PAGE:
Mr. McCown also presents a chart of the top 10 cornerbacks in 2012 in success rate – which he defines as “the percentage of passes that don't manage at least 45 percent of needed yards on first down, 60 percent of needed yards on second down, or 100 percent of needed yards on third down.” McClain is third in that grouping; Samuel is ninth.
To recap: The Falcons already had, according to advanced analytics, two of the best corners in the NFL, and now they’ve added two highly regarded rookies. When was the last time we could speak these words – “The Falcons’ cornerbacks are really good” – and be (a.) not kidding, and (b.) supported by empirical evidence?
Mr. McCown does drop a caveat. Nickel back statistics can mislead, given as they’re a product of less data. He writes:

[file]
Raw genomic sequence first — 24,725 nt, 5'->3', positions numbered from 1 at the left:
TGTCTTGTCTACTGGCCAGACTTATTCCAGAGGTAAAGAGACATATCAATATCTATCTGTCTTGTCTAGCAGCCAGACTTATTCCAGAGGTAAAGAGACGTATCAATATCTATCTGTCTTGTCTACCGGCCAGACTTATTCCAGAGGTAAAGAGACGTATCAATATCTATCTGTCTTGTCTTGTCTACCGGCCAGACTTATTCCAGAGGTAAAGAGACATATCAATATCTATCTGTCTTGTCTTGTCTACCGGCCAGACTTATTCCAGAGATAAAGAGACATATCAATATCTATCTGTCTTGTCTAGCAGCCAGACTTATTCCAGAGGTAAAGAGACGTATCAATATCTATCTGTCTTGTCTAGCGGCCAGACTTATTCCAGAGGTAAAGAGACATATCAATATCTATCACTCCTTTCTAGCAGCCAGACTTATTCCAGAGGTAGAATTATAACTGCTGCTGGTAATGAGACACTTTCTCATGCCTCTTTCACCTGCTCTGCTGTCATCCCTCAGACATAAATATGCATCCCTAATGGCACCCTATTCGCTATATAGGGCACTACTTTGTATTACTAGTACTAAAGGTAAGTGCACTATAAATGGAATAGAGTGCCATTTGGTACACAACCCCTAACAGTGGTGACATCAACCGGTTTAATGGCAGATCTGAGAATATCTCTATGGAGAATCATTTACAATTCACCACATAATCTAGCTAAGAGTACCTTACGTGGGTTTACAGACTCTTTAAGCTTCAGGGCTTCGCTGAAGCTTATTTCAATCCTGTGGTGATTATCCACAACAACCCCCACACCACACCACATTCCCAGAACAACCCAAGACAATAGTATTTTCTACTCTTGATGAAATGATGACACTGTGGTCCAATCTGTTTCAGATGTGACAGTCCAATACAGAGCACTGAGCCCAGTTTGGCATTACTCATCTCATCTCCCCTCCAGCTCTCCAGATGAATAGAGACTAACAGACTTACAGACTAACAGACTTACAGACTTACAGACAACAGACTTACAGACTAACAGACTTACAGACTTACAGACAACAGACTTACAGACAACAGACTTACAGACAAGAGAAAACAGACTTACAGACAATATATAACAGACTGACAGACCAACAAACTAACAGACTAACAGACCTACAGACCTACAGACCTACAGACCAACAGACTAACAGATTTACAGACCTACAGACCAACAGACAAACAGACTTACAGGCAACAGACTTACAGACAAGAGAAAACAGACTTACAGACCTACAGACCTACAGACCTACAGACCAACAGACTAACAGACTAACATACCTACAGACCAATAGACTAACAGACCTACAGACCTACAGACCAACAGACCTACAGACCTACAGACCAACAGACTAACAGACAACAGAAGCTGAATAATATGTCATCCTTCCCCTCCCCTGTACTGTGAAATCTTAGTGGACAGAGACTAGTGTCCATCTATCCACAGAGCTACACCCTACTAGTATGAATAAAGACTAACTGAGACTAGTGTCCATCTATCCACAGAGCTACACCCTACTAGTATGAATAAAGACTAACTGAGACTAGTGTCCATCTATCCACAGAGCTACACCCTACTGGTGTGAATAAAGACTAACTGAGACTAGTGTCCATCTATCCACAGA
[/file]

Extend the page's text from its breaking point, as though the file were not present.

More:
McClain was a seventh-round pick who couldn't make it with Carolina or Jacksonville before Atlanta picked him up before last season. Given the small sample size, there's a reasonable possibility that McClain's 2012 season was fluky, and an even more likely possibility that his skills in the slot wouldn't necessarily translate in a starting role.
Still, the Falcons don’t need him to start. That’s why they grabbed Trufant and Alford, who were getting reps with the first-team defense in last month’s minicamp. And if your fourth-best CB is among the league leaders … well, you’re pretty darn deep at DB.
Oh, and don't forget the safeties. William Moore and Thomas DeCoud both made the Pro Bowl.
Now if the Falcons can just muster a pass rush. But that’s another story for another day.
Roy Simmons visited such quiet, dark, lonely depths that you had to wonder if he ever saw blue sky. Only pages into the book he wrote in 2006 — “Out of Bounds: Coming out of Sexual Abuse, Addiction and My Life of Lies in the NFL Closet” — he took the reader to the edge of the Golden Gate Bridge.